Definitions for desperate
ˈdɛs pər ɪt, -prɪtdes·per·ate
This dictionary definitions page includes all the possible meanings, example usage and translations of the word desperate.
a person who is frightened and in need of help
"they prey on the hopes of the desperate"
arising from or marked by despair or loss of hope
"a despairing view of the world situation"; "the last despairing plea of the condemned criminal"; "a desperate cry for help"; "helpless and desperate--as if at the end of his tether"; "her desperate screams"
"do-or-die revolutionaries"; "a do-or-die conflict"
(of persons) dangerously reckless or violent as from urgency or despair
"a desperate criminal"; "taken hostage of desperate men"
showing extreme courage; especially of actions courageously undertaken in desperation as a last resort
"made a last desperate attempt to reach the climber"; "the desperate gallantry of our naval task forces marked the turning point in the Pacific war"- G.C.Marshall; "they took heroic measures to save his life"
showing extreme urgency or intensity especially because of great need or desire
"felt a desperate urge to confess"; "a desperate need for recognition"
fraught with extreme danger; nearly hopeless
"a desperate illness"; "on all fronts the Allies were in a desperate situation due to lack of materiel"- G.C.Marshall; "a dire emergency"
Being filled with, or in a state of despair; hopeless.
I was so desperate at one point, I even went to see a loan shark.
Reckless abandon in the pursuit of an extreme desire.
Etymology: From desperatus, past participle of despero
Samuel Johnson's Dictionary
Etymology: desperatus, Latin.
Since his exile she hath despis’d me most;
Forsworn my company, and rail’d at me,
That I am desperate of obtaining her. William Shakespeare.
Can you think, my lords,
That any Englishman dare give me counsel,
Or be a known friend ’gainst his highness’ pleasure,
Though he be grown so desperate to be honest,
And live a subject. William Shakespeare, Henry VIII.
He who goes on without any care or thought of reforming, such an one we vulgarly call a desperate person, and that sure is a most damning sin. Henry Hammond, Pract. Catech.
These debts may be well called desperate ones; for a mad man owes them. William Shakespeare, Timon.
In a part of Asia the sick, when their case comes to be thought desperate, are carried out and laid on the earth, before they are dead, and left there. John Locke.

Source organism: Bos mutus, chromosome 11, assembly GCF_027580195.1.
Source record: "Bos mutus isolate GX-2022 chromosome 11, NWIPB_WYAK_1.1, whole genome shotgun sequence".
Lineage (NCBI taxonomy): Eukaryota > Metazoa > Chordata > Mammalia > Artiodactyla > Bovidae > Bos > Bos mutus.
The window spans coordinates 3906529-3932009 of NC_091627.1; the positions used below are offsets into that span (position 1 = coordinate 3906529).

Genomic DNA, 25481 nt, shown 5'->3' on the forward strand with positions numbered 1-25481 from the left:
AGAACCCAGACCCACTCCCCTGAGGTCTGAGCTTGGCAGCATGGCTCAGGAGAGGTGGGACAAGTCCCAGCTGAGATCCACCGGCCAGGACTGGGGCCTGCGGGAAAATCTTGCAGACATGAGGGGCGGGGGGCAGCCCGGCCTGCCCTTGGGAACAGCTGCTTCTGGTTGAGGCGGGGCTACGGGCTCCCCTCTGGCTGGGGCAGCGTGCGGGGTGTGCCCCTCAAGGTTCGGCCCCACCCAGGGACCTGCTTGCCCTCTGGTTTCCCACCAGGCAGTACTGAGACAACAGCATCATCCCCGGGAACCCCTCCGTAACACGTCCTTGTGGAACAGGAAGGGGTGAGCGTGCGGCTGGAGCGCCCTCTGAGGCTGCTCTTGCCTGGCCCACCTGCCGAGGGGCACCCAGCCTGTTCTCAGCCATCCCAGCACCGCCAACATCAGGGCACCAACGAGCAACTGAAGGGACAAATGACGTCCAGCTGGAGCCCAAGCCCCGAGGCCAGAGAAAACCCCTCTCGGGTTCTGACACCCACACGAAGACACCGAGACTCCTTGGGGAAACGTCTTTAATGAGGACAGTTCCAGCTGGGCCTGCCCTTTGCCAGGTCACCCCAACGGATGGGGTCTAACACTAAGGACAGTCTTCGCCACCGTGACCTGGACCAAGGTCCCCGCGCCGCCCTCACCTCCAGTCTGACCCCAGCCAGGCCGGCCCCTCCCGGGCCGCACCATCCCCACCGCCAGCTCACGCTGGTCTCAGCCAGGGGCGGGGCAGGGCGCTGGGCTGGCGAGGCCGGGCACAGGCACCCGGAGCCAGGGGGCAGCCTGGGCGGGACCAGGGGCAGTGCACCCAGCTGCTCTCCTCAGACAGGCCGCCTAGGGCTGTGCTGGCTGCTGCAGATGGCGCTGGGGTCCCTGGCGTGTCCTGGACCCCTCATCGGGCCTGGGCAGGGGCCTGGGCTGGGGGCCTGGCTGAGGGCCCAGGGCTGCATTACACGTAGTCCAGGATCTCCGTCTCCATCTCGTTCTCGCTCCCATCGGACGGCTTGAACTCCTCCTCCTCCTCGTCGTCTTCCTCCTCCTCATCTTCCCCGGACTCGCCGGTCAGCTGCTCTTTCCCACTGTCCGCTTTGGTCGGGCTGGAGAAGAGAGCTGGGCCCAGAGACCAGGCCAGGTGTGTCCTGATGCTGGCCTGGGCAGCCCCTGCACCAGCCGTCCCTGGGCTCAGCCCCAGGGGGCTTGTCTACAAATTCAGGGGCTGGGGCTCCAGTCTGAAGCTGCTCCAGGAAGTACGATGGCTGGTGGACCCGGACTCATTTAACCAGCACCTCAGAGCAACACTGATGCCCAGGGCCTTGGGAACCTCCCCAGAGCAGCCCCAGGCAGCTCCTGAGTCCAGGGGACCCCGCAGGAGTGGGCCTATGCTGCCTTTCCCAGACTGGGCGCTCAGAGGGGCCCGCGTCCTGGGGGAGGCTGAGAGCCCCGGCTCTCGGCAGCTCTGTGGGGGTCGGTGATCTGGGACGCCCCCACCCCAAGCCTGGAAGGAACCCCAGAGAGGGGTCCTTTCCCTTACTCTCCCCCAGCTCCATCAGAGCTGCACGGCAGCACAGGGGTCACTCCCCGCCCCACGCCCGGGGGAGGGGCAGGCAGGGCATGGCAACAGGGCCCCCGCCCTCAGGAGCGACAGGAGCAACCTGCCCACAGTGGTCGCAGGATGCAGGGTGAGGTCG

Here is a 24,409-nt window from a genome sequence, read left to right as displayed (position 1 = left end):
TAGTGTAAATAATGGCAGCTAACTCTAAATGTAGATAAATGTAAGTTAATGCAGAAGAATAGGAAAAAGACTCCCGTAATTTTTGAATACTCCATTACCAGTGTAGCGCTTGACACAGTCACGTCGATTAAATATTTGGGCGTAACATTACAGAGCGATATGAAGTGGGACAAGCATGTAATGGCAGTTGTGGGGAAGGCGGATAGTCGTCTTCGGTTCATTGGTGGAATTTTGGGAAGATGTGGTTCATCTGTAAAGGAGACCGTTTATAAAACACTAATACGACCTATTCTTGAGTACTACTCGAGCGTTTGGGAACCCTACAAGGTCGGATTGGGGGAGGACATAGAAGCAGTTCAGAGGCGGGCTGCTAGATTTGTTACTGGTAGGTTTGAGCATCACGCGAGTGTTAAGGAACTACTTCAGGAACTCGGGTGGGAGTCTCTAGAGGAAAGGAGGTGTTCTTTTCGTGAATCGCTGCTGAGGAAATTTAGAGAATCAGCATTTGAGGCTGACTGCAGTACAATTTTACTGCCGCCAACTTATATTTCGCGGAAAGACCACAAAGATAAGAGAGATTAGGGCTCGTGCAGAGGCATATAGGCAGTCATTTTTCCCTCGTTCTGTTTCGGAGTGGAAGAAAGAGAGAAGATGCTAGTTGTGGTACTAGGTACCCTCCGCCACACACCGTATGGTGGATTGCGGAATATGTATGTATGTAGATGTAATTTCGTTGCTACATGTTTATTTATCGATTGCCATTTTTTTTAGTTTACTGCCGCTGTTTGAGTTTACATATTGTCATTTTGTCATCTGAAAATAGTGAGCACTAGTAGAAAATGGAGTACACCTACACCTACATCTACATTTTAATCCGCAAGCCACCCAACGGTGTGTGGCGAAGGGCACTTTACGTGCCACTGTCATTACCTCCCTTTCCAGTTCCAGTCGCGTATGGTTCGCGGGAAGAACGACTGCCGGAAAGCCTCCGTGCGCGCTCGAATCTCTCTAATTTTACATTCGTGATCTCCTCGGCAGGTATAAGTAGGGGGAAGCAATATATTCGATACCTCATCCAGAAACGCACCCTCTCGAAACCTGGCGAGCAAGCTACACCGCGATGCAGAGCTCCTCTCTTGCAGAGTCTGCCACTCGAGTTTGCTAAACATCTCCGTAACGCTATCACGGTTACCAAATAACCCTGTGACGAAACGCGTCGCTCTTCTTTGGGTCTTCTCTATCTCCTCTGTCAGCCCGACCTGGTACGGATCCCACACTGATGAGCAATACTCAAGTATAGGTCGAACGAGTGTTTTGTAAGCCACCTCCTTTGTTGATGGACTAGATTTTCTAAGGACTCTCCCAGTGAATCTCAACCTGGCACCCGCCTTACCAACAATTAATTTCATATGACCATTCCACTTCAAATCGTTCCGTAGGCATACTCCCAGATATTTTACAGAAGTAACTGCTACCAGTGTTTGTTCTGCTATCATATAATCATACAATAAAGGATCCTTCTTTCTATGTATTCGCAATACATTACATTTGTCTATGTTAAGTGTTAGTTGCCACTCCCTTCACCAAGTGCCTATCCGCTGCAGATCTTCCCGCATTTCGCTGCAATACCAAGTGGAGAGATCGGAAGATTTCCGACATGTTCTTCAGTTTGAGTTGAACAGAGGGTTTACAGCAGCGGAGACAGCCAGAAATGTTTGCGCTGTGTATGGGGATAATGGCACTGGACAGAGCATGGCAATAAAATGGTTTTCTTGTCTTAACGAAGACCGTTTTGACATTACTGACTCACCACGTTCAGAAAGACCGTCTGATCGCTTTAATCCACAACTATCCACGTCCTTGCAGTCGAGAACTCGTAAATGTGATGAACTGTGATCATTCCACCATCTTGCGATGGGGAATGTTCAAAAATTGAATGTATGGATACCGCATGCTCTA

I am a man of desperate fortunes, that is, a man whose friends are dead; for I never aimed at any other fortune than in friends. Alexander Pope, to Swift.
Were it not the part of a desperate physician to wish his friend dead, rather than to apply the best endeavours of his skill for his recovery? Edmund Spenser, State of Ireland.
Concluding all mere desp’rate sots and fools,
That durst depart from Aristotle ’s rules. Alexander Pope, Ess. on Crit.
Desperate refers to a state of despair or hopelessness, typically causing or involving a frantic or reckless effort to do or achieve something. It is feeling or showing a hopeless sense that a situation is so bad as to be impossible to deal with. It can also mean having a great need or desire for something.
without hope; given to despair; hopeless
beyond hope; causing despair; extremely perilous; irretrievable; past cure, or, at least, extremely dangerous; as, a desperate disease; desperate fortune
proceeding from, or suggested by, despair; without regard to danger or safety; reckless; furious; as, a desperate effort
extreme, in a bad sense; outrageous; -- used to mark the extreme predominance of a bad quality
one desperate or hopeless
Desperate is a 1947 suspense film noir directed by Anthony Mann.
Chambers 20th Century Dictionary
des′pėr-āt, adj. in a state of despair: hopeless: beyond hope: fearless of danger: rash: furious.—adv. Des′perately.—ns. Des′perateness, Desperā′tion, state of despair: disregard of danger: fury. [See Despair.]
British National Corpus
Spoken Corpus Frequency
Rank popularity for the word 'desperate' in Spoken Corpus Frequency: #3806
Written Corpus Frequency
Rank popularity for the word 'desperate' in Written Corpus Frequency: #2918
Rank popularity for the word 'desperate' in Adjectives Frequency: #493
The numerical value of desperate in Chaldean Numerology is: 1
The numerical value of desperate in Pythagorean Numerology is: 3
The national savings buffers are worth around 6.5 percent of GDP at present and that's the basis of saying they will run out of cash by the middle of next year - unless the oil price goes up, but to eke out the buffers until the election will require meaningful spending cuts now... Desperate times call for desperate measures.
Why should we be in such desperate hast to succeed, and in such desperate enterprises If a man does not keep pace with his companions, perhaps it is because he hears a different drummer.
Desperate times calls for more than simply desperate measures. It calls for putting one's values aside till the desperation subsides" --Mental Hell, Chapter 3
We need to fight the organizations that are trafficking and smuggling people, so that we can prevent desperate people from leaving in desperate conditions, my pain is that it was a reaction coming too late after so many people died.
Desperate affairs require desperate remedies.
Popularity rank by frequency of use
Translations for desperate
From our Multilingual Translation Dictionary
- отчаян, безразсъденBulgarian
- desesperatCatalan, Valencian
- հանդուգն, հուսահատArmenian
- ជាខ្លាំង, ដែលសាហាវKhmer
- 필사적 인Korean
- vertwijfeld, desperaat, radeloos, wanhopig, hopeloosDutch
- отчаянный, безрассудныйRussian
- tuyệt vọngVietnamese
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"desperate." Definitions.net. STANDS4 LLC, 2023. Web. 8 Dec. 2023. <https://www.definitions.net/definition/desperate>.